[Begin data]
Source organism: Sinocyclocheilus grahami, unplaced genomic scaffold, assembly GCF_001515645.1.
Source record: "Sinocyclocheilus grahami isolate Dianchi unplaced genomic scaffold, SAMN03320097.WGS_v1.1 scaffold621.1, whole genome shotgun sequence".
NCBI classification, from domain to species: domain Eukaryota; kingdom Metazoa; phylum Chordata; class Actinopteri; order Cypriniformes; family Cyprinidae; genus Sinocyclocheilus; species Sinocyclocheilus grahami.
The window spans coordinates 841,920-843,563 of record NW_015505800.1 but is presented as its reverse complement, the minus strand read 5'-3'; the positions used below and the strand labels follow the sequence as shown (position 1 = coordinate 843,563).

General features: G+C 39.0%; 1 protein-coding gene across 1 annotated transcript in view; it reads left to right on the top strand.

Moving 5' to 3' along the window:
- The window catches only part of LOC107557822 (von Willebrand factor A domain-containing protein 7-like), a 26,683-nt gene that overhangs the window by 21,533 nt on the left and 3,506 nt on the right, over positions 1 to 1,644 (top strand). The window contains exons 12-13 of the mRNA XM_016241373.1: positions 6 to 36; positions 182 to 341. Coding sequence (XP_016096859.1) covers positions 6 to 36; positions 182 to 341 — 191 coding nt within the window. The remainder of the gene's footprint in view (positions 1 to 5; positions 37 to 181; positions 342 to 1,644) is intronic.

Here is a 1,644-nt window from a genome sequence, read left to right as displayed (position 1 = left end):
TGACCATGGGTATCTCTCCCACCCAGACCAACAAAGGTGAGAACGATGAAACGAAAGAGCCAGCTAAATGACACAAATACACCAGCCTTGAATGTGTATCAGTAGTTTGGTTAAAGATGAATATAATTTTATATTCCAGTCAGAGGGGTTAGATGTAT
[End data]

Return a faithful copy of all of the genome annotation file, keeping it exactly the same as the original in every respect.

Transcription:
Source organism: Sinocyclocheilus grahami, unplaced genomic scaffold, assembly GCF_001515645.1.
Source record: "Sinocyclocheilus grahami isolate Dianchi unplaced genomic scaffold, SAMN03320097.WGS_v1.1 scaffold621.1, whole genome shotgun sequence".
NCBI classification, from domain to species: domain Eukaryota; kingdom Metazoa; phylum Chordata; class Actinopteri; order Cypriniformes; family Cyprinidae; genus Sinocyclocheilus; species Sinocyclocheilus grahami.
The window spans coordinates 841,920-843,563 of record NW_015505800.1 but is presented as its reverse complement, the minus strand read 5'-3'; the positions used below and the strand labels follow the sequence as shown (position 1 = coordinate 843,563).

General features: G+C 39.0%; 1 protein-coding gene across 1 annotated transcript in view; it reads left to right on the top strand.

Moving 5' to 3' along the window:
- The window catches only part of LOC107557822 (von Willebrand factor A domain-containing protein 7-like), a 26,683-nt gene that overhangs the window by 21,533 nt on the left and 3,506 nt on the right, over positions 1 to 1,644 (top strand). The window contains exons 12-13 of the mRNA XM_016241373.1: positions 6 to 36; positions 182 to 341. Coding sequence (XP_016096859.1) covers positions 6 to 36; positions 182 to 341 — 191 coding nt within the window. The remainder of the gene's footprint in view (positions 1 to 5; positions 37 to 181; positions 342 to 1,644) is intronic.

Here is a 1,644-nt window from a genome sequence, read left to right as displayed (position 1 = left end):
TGACCATGGGTATCTCTCCCACCCAGACCAACAAAGGTGAGAACGATGAAACGAAAGAGCCAGCTAAATGACACAAATACACCAGCCTTGAATGTGTATCAGTAGTTTGGTTAAAGATGAATATAATTTTATATTCCAGTCAGAGGGGTTAGATGTAT